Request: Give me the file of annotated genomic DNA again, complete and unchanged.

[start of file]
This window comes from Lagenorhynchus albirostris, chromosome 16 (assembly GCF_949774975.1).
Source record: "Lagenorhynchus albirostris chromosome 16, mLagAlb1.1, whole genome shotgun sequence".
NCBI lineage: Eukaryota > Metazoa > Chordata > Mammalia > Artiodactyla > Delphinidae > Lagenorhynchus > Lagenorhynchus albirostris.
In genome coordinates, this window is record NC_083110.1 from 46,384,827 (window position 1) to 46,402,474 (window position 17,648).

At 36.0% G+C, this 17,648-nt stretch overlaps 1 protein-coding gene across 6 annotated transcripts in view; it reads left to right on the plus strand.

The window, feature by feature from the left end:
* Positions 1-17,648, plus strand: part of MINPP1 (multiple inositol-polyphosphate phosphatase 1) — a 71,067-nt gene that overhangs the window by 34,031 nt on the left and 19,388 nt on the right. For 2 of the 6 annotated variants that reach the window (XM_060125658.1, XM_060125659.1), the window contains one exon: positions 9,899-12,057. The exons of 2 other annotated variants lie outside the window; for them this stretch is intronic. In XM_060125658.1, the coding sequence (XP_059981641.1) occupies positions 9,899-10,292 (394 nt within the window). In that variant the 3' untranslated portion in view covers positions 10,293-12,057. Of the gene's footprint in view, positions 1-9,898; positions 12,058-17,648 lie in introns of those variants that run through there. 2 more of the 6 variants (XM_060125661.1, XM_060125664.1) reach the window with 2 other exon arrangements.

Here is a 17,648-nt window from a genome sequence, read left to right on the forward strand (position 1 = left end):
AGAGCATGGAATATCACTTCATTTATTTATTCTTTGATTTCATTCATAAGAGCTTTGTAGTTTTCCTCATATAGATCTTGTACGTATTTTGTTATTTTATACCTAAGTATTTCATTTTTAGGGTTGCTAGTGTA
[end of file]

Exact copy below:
This window comes from Lagenorhynchus albirostris, chromosome 16 (assembly GCF_949774975.1).
Source record: "Lagenorhynchus albirostris chromosome 16, mLagAlb1.1, whole genome shotgun sequence".
NCBI lineage: Eukaryota > Metazoa > Chordata > Mammalia > Artiodactyla > Delphinidae > Lagenorhynchus > Lagenorhynchus albirostris.
In genome coordinates, this window is record NC_083110.1 from 46,384,827 (window position 1) to 46,402,474 (window position 17,648).

At 36.0% G+C, this 17,648-nt stretch overlaps 1 protein-coding gene across 6 annotated transcripts in view; it reads left to right on the plus strand.

The window, feature by feature from the left end:
* Positions 1-17,648, plus strand: part of MINPP1 (multiple inositol-polyphosphate phosphatase 1) — a 71,067-nt gene that overhangs the window by 34,031 nt on the left and 19,388 nt on the right. For 2 of the 6 annotated variants that reach the window (XM_060125658.1, XM_060125659.1), the window contains one exon: positions 9,899-12,057. The exons of 2 other annotated variants lie outside the window; for them this stretch is intronic. In XM_060125658.1, the coding sequence (XP_059981641.1) occupies positions 9,899-10,292 (394 nt within the window). In that variant the 3' untranslated portion in view covers positions 10,293-12,057. Of the gene's footprint in view, positions 1-9,898; positions 12,058-17,648 lie in introns of those variants that run through there. 2 more of the 6 variants (XM_060125661.1, XM_060125664.1) reach the window with 2 other exon arrangements.

Here is a 17,648-nt window from a genome sequence, read left to right on the forward strand (position 1 = left end):
AGAGCATGGAATATCACTTCATTTATTTATTCTTTGATTTCATTCATAAGAGCTTTGTAGTTTTCCTCATATAGATCTTGTACGTATTTTGTTATTTTATACCTAAGTATTTCATTTTTAGGGTTGCTAGTGTA